My favorite family activity is Family Movie Night. Since our first one, which was somewhat accidental, this tradition has become one of my favorites.
The 4 Unwritten Rules of Family Movie Night:
1. Family Movie Night is never scheduled.
I cannot bear having one more obligation so our kids movie night is whenever I call it. It’s infrequent and spontaneous.
2. It’s just the four of us.
No friends or extended family are invited.
3. We have special food.
We always have an easy dinner and a delicious dessert right there in the living room in front of the TV.
4. We only watch old movies.
This one is the best rule. And also a secret rule. I still haven’t explicitly told my kids that FMN is actually OMN (Old Movie Night). They’re catching on, but I think they’re hoping that I’ll slip in a little Will Ferrell or Adam Sandler. Fine comedic actors, both, but neither is invited to our special nights.
I didn’t set out to start an OMN. This happened spontaneously because my kids were bored and I was tired. Rear Window was on TV but they wrinkled their noses at the idea so I bribed them with sweets to keep them in front of the TV.
At first, my kids (then ages 10 and 12) couldn’t understand how the characters spoke, not just their cadence and inflections, but also how little they spoke. If you haven’t watched an older film in a while, you will be surprised, maybe even a little unnerved, by how little pressure the screen writers felt to plug every moment with dialogue. Old movies move slowly. They build.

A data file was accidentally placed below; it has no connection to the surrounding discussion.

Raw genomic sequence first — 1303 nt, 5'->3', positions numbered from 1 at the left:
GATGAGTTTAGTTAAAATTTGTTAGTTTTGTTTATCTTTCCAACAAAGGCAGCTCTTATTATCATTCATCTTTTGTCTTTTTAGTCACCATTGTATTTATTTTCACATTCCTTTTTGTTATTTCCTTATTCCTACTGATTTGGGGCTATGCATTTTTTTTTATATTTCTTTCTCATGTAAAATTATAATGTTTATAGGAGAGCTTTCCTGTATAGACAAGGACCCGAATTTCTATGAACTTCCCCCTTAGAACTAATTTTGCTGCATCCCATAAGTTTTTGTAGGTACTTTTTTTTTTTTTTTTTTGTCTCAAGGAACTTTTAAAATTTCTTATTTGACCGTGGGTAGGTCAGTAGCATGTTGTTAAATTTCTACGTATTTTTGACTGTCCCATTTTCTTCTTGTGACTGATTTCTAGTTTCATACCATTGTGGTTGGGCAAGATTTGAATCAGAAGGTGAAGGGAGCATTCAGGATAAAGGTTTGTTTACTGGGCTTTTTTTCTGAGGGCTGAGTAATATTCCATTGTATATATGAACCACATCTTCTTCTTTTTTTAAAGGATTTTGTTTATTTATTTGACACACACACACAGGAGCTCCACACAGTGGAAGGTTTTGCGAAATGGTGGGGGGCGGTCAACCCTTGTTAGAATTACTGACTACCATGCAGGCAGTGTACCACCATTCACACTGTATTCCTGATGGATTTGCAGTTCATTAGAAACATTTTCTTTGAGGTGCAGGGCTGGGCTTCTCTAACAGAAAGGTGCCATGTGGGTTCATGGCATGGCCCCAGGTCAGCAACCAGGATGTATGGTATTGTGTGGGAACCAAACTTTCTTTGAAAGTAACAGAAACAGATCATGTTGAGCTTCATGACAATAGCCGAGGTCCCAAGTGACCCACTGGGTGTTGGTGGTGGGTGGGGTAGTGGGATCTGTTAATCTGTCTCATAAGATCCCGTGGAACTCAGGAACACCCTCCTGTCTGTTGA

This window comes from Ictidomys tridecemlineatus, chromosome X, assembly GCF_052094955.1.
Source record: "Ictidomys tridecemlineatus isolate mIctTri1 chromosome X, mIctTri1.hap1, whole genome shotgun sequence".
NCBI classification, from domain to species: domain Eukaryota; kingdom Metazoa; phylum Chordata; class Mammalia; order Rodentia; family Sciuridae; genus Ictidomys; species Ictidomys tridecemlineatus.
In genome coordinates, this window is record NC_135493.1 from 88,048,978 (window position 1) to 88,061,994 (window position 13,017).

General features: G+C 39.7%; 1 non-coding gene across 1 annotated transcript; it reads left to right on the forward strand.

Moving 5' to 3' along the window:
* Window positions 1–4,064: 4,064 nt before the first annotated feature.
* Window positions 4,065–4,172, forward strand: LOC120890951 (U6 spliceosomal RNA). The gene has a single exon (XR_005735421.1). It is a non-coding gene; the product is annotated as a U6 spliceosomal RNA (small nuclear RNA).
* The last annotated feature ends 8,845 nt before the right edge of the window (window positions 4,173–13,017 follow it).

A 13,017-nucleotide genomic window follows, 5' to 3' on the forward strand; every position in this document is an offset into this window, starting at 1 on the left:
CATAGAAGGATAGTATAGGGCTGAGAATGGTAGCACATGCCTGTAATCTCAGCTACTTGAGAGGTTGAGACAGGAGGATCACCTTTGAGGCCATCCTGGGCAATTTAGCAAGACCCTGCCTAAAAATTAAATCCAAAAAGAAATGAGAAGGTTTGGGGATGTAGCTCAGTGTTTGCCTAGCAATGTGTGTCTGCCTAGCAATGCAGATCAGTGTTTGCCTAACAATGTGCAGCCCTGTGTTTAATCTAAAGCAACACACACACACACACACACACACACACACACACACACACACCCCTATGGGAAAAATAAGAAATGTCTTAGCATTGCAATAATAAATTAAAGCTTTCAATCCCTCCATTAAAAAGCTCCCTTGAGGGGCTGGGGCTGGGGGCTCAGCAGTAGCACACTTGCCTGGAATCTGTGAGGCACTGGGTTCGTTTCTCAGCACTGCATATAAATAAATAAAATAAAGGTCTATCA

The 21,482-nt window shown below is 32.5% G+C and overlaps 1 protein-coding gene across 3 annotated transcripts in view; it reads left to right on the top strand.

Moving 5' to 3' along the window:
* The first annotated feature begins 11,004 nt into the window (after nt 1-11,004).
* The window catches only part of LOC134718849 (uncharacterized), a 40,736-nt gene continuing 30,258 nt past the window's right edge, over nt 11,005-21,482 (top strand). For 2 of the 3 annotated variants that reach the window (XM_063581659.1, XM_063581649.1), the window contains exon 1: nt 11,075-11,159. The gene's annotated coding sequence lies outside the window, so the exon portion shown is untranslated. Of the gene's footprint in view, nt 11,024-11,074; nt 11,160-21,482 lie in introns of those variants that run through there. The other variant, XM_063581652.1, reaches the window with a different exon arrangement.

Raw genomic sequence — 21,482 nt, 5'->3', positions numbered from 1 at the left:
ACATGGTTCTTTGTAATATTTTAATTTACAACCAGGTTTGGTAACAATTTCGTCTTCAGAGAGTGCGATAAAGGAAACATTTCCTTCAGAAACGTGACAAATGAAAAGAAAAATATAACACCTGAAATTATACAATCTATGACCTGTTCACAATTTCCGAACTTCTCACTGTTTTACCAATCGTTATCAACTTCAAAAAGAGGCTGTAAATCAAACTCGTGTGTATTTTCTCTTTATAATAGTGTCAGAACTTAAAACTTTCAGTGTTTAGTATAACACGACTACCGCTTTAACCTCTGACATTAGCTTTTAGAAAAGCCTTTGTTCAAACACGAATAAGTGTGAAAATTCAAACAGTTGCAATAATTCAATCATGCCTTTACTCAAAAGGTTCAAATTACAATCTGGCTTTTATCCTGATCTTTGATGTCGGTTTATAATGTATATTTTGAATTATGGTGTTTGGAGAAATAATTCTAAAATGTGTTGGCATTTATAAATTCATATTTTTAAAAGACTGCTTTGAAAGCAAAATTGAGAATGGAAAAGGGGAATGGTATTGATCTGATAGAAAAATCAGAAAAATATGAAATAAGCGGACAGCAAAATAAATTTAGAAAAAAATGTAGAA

The kids acted like they accomplished something important after they watched Rear Window. And yes, they slept that night, even though they often find excuses to come down because they “heard a noise”. Perhaps they didn’t feel tricked or spooked by Rear Window because it is so smart and it made them feel smart, too. Steadily it earned their approval, and so they felt like willing participants in the experience rather than hijacked observers.
From there we watched Butch Cassidy & The Sundance Kid, Monty Python’s The Holy Grail, and Young Frankenstein. This one got a lot of groans when we started because “It’s black and white!!” But as soon as Gene Wilder stabbed himself in the leg and slowly announced, “Class…is…dismissed,” they fell for it, hook, line and scalpel.
Older movies have a sharp sense of humor that current family movies don’t. Sure, I get a kick out of a fart joke every now and then, but how many before the whole thing just stinks? I want to expose my kids to smart humor, like when Butch and Sundance are in the middle of a gunfight with the Bolivian police and they run low on ammunition.
Butch: We’re going to run out unless we can get to that mule and get some more.
Sundance: I’ll go.
Butch: This is no time for bravery. I’ll let ya.
But most of all, old movies give us time to slow down our busy lives. They earn our trust. The pace is slow and the plot builds gradually.
In a time when kids are being trained to multitask everything and the media expects them to stay focused for no more than 3 seconds flat, I appreciate my kids being pleasantly stilled.